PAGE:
Here Iago is attempting to convey that if his true inclinations were known, it would leave him dangerously vulnerable, and that common sense should preclude any notion of disclosure or sincerity. This statement proves to be a sad truism, since Desdemona, Cassio and Othello are all sincere creatures, and Iago is able to consistently use that fact to his advantage to cause Othello's downfall. So Iago proves his own case for the virtues of insincerity and the dangers of honesty, and thereby concludes with the line 'I am not what I am.' This declaration epitomises the character of Iago, being a statement that describes not only his present state, but serves to describe his way of being. Everything Iago does is false, directed toward achieving his own ends. Even during his declaration his interlocutor, Roderigo, is being subjected to Iago's falsity, scorn and utter disdain. While he explicates his detestation of abject servitude, he holds the same silent contempt for Roderigo himself, whom he sees as an idiotic and subservient human being. It is, then, ironic that the only person with whom he shares his contempt for the grovelling servant, is one of his own. Chris Bolton 1 Used in Oxford's first sense: "the expression of meaning through the use of language which normally signifies the opposite" where Iago's literal suggestions are diametrically converse to their intended effect as demonstrated by his confessional soliloquy's 2 ' These fellows have some soul,' (I,i,54) 3 'For nought but provender' (I,i,48) ...read more.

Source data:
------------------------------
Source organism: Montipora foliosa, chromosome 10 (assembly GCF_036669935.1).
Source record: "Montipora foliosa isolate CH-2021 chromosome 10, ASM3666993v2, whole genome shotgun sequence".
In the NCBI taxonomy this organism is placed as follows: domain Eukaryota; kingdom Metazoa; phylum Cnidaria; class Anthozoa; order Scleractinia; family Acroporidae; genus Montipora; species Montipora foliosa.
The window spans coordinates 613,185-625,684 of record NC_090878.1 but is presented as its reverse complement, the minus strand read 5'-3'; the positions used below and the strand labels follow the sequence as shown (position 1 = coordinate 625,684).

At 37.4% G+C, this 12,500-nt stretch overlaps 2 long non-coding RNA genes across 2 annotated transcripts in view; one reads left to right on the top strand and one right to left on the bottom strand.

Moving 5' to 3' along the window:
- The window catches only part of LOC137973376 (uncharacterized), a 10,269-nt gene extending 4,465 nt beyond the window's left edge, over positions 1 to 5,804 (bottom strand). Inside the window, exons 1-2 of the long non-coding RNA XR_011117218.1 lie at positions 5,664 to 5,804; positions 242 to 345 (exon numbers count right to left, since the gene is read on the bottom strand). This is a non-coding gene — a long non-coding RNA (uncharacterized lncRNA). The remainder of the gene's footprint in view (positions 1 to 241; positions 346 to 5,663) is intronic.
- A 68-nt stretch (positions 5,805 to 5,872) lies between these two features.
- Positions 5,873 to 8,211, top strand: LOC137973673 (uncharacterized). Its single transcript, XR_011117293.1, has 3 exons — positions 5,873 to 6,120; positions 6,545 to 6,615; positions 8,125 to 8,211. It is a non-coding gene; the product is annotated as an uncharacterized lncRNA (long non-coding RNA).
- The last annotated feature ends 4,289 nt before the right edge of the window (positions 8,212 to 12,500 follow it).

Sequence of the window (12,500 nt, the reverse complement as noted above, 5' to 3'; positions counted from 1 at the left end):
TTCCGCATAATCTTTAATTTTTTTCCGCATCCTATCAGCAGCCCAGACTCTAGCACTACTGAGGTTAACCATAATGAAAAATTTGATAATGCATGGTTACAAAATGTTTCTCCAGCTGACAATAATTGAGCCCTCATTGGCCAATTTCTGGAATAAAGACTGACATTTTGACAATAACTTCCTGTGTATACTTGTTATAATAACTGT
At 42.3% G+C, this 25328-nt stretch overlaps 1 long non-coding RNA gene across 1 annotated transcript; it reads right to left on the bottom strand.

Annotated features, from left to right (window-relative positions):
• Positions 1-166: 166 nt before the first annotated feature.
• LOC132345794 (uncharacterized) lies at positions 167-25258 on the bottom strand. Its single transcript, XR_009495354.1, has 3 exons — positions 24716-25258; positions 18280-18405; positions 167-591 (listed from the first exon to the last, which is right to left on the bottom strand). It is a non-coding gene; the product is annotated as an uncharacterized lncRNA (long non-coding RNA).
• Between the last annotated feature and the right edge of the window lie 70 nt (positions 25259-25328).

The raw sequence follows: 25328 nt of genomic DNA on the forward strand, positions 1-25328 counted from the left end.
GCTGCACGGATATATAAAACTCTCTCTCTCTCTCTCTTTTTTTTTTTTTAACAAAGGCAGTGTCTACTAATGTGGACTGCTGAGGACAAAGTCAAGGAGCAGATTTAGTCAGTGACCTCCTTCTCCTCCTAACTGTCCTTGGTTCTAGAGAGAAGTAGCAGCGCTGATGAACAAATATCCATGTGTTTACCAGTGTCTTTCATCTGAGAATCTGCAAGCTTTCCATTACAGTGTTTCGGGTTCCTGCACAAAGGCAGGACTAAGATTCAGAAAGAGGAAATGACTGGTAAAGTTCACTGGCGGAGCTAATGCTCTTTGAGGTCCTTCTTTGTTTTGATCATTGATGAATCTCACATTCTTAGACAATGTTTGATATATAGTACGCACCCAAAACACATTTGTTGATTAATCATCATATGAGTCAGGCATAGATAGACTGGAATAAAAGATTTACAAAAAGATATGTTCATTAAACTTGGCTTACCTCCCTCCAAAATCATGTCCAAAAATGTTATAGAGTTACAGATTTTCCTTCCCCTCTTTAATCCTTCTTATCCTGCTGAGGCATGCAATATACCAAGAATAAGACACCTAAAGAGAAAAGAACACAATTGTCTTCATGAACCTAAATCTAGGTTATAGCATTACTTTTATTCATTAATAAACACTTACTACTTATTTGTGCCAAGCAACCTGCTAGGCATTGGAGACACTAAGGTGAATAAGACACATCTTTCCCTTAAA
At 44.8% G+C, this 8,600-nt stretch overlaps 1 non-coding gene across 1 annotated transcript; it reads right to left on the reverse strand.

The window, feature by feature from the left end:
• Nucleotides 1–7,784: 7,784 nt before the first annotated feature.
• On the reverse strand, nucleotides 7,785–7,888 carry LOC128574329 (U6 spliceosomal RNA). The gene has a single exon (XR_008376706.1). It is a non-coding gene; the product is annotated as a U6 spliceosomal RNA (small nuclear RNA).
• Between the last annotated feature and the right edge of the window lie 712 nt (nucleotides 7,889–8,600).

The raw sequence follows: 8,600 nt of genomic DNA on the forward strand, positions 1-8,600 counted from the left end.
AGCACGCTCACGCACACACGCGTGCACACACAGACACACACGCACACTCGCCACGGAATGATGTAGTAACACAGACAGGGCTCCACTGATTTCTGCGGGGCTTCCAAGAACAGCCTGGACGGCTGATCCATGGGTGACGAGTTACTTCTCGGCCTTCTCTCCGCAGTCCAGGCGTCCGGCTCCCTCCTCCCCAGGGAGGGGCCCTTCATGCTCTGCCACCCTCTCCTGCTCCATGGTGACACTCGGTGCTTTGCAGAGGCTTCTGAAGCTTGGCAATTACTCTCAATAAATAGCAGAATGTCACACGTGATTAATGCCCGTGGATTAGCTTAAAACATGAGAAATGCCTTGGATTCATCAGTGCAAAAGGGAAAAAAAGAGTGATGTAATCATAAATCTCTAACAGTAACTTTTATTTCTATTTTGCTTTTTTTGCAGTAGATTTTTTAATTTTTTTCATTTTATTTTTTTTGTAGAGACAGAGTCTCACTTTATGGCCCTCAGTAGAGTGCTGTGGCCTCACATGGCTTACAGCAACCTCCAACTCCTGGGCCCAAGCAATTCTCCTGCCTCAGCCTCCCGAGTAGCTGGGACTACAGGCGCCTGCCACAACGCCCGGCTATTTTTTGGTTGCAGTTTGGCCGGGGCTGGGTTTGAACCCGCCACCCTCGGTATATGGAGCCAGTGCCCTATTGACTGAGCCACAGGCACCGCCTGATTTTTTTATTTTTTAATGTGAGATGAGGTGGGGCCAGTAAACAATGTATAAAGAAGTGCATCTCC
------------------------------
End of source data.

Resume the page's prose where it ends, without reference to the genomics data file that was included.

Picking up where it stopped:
The above preview is unformatted text

This student written piece of work is one of many that can be found in our GCSE Othello section.

Found what you're looking for?

  • Start learning 29% faster today
  • 150,000+ documents available
  • Just £6.99 a month

Not the one? Search for your essay title...
  • Join over 1.2 million students every month
  • Accelerate your learning by 29%
  • Unlimited access from just £6.99 per month

See related essaysSee related essays

Related GCSE Othello essays